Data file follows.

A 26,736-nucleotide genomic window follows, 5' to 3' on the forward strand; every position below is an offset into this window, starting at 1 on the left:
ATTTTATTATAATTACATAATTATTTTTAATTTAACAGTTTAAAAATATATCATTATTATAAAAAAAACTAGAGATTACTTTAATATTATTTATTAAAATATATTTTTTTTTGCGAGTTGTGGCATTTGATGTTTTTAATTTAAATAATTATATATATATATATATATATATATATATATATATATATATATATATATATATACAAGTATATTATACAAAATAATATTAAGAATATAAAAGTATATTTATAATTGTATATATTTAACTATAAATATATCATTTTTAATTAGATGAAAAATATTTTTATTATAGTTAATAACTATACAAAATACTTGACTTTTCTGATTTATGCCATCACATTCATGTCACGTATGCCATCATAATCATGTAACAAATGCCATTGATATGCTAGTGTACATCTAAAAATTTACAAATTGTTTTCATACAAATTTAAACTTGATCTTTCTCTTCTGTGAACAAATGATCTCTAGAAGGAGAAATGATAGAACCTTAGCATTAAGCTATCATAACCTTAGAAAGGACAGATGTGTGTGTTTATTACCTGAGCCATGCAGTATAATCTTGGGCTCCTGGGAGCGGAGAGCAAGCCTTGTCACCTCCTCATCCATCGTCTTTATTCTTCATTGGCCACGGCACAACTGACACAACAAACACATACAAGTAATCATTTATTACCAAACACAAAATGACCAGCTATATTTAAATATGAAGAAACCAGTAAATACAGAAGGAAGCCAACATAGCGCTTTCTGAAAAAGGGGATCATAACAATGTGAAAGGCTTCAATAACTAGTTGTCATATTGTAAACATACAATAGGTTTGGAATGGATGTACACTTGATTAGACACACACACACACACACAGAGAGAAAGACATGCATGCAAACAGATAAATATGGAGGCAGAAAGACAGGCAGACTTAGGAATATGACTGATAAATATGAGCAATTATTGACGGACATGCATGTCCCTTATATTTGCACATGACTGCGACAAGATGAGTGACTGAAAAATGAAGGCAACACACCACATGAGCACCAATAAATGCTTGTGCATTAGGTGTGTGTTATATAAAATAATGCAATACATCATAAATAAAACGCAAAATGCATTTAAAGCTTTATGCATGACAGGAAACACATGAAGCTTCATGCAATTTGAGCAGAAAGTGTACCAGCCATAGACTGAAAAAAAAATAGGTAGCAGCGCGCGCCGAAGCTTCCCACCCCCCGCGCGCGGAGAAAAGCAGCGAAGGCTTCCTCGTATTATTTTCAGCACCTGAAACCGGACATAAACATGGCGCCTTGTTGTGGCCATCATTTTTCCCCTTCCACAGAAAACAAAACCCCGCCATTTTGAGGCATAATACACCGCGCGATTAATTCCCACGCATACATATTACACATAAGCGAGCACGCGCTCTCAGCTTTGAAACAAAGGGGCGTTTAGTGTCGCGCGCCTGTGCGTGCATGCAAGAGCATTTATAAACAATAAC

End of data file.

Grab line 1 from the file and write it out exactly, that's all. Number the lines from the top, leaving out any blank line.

A 26,736-nucleotide genomic window follows, 5' to 3' on the forward strand; every position below is an offset into this window, starting at 1 on the left: